Where do the Arrows Come From? Evaluating Structural Loads

by Duane S. Ellifritt, Univ of Florida,

Document Type: Proceeding Paper

Part of: Structures Congress XII


Two elements of an undergraduate's structural education that are not treated well in most textbooks are (1) the development of correct loads and (2) load modelling-that is, how the load applied to the roof, wall or floor surface finds its way through the system to the foundation. Students get used to seeing structural members as lines and loads as arrows with some magnitude shown at the tail. How the arrow got there and if the load is correct is usually not their concern. Just by the nature of engineering courses, it is much easier to give students the loads than to have them calculate them. And yet, I strongly believe that every student should know where that number representing a load comes from, how it was derived, and how it got to that particular member. For this reason, I spend the first two weeks in my Steel Design class discussing building codes, loading, live load reduction, and the way the externally applied load works its way through the system and to the foundation.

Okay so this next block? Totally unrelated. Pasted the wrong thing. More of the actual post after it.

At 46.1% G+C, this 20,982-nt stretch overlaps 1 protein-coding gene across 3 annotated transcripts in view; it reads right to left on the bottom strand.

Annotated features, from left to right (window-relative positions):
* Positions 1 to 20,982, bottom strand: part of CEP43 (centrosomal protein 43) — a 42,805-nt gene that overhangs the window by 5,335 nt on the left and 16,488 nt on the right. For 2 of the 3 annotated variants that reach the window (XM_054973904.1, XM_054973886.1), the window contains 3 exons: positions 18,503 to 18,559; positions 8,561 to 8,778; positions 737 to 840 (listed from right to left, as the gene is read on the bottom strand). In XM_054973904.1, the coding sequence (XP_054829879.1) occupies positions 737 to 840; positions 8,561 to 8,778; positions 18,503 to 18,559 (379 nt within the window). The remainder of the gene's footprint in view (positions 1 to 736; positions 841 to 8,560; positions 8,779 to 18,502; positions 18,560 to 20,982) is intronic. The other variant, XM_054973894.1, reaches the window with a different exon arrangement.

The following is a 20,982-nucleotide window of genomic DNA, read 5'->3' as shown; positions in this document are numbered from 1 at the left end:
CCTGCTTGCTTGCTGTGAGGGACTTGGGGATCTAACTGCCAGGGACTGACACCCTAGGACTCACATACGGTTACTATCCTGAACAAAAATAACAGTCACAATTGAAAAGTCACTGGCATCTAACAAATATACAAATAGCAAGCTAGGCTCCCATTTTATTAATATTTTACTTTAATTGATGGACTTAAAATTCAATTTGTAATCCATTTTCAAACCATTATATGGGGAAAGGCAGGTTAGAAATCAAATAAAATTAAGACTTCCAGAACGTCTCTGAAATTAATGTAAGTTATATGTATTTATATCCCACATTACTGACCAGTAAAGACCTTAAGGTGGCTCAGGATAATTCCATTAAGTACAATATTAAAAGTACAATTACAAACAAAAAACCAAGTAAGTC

Subject Headings: Load factors | Live loads | Steel structures | Engineering education | Undergraduate study | Structural engineering | Building design

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